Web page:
Low levels of hormone linked to social deficit in autism, study finds
A brain-chemistry deficit in children with autism may help to explain their social difficulties, according to new findings from the Stanford University School of Medicine.
The research team found a correlation between low levels of vasopressin, a hormone involved in social behavior, and the inability of autistic children to understand that other people's thoughts and motivations can differ from their own.
The research will be published July 22 in PLOS ONE.
"Autistic children who had the lowest vasopressin levels in their blood also had the greatest social impairment," said the study's senior author, Karen Parker, PhD, associate professor of psychiatry and behavioral sciences.
The findings raise the possibility that treatment with vasopressin might reduce social problems for autistic children who have low vasopressin levels, a hypothesis that Parker and her team are now testing in a clinical trial.
However, the new research also showed that children without autism can have low vasopressin levels without displaying social impairment, Parker noted; in other words, autism is not explained by a vasopressin deficit alone.
Autism is a developmental disorder that affects 1 out of every 68 children in the United States. It is characterized by social and communication deficits and repetitive behaviors. The new study examined a social trait that psychologists call "theory of mind": the ability to understand that others have different perspectives. Poor "theory of mind" makes it harder for people with autism to empathize and form relationships with others.
Vasopressin is a small-protein hormone that is structurally similar to oxytocin. Like oxytocin, it has roles in social behavior. Vasopressin also helps regulate blood pressure.
In the new study, the researchers first verified that vasopressin levels in the blood accurately reflected vasopressin levels in the brain by measuring the hormone's levels simultaneously in the blood and cerebrospinal fluid of 28 people who were having the fluid collected for medical reasons.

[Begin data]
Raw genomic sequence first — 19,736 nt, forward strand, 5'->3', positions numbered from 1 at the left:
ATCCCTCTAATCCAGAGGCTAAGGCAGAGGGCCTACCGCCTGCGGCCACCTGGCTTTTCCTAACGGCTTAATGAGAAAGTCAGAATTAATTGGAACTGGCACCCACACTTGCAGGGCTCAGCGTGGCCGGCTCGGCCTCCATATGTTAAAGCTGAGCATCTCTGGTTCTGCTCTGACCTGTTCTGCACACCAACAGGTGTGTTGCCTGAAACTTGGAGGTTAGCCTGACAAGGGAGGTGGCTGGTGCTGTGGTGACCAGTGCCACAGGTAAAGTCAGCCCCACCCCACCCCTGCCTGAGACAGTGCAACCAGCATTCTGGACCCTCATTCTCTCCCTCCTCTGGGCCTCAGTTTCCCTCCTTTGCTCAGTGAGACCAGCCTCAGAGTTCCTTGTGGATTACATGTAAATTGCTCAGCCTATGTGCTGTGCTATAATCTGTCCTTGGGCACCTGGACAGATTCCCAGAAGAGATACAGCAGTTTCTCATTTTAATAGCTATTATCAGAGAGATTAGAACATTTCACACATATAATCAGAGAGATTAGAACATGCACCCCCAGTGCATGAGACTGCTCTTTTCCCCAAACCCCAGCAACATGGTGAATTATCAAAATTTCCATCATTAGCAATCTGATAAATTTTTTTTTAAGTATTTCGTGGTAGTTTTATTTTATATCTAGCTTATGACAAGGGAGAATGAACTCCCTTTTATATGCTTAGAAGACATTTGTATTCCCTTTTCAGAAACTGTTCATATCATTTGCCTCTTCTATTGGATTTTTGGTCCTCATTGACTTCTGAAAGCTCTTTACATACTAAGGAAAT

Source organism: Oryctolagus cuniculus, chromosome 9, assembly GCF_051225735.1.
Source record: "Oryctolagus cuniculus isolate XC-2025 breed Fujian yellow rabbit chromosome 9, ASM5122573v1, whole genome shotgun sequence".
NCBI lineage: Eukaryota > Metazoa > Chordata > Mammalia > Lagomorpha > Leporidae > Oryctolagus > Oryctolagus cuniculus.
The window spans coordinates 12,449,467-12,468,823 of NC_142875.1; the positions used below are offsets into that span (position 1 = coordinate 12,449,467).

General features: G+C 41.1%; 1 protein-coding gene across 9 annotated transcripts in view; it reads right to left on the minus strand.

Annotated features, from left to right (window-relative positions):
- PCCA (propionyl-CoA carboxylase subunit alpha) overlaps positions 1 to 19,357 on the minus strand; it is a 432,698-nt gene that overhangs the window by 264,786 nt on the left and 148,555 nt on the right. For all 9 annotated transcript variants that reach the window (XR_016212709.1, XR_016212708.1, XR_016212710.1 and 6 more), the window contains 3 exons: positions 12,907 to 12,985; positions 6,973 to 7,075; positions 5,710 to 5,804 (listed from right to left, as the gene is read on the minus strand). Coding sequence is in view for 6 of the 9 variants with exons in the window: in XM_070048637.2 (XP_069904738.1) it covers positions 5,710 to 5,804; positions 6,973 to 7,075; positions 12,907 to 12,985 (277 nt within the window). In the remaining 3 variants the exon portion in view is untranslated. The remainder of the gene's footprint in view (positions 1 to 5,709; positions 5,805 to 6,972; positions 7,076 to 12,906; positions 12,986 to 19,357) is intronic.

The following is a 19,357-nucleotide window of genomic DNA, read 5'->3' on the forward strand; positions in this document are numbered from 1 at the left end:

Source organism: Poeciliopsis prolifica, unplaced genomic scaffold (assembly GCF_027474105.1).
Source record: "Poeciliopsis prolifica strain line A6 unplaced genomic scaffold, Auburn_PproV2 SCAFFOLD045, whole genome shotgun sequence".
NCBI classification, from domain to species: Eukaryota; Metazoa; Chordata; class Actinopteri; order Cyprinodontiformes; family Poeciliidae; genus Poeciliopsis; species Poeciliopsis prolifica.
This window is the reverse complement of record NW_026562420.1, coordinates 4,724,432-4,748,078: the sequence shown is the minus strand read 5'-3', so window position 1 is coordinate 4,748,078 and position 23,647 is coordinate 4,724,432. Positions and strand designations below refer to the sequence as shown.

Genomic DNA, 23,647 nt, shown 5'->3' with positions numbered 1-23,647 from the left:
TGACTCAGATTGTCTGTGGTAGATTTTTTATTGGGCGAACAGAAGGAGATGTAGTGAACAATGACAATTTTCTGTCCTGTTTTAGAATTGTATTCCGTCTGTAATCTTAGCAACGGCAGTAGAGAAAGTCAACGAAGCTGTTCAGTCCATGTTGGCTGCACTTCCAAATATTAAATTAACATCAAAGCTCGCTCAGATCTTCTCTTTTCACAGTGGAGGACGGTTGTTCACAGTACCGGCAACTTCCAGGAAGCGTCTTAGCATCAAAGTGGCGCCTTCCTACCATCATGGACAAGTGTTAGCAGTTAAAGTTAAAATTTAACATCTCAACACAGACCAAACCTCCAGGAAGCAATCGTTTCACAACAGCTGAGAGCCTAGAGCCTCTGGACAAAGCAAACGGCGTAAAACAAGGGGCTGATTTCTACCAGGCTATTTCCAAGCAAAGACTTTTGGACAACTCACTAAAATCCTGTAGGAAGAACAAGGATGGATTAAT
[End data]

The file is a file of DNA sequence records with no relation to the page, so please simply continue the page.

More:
They then recruited 159 children ages 3-12 for behavioral testing. Of these children, 57 had autism, 47 did not have autism but had a sibling who did, and 55 were typically developing children with no autistic siblings. All of the children completed standard psychiatric assessments of their neurocognitive abilities, social responsiveness, theory of mind, and ability to recognize others' emotions, which is known as affect recognition. All children gave blood samples that were measured for vasopressin.
In all three groups, children had a wide range of vasopressin levels, with some children in each group having low, medium and high levels. Children without autism had similar scores on theory of mind tests regardless of their blood vasopressin level, but in children with autism, low blood vasopressin was a marker of low theory of mind ability.
Testing the hormone's effects
Parker and her collaborator, Antonio Hardan, MD, professor of psychiatry and behavioral sciences, are now investigating whether vasopressin treatment improves social ability in children with autism. They are interested in whether the hormone is beneficial only for autistic children who start with low vasopressin levels or whether it might benefit all children with autism.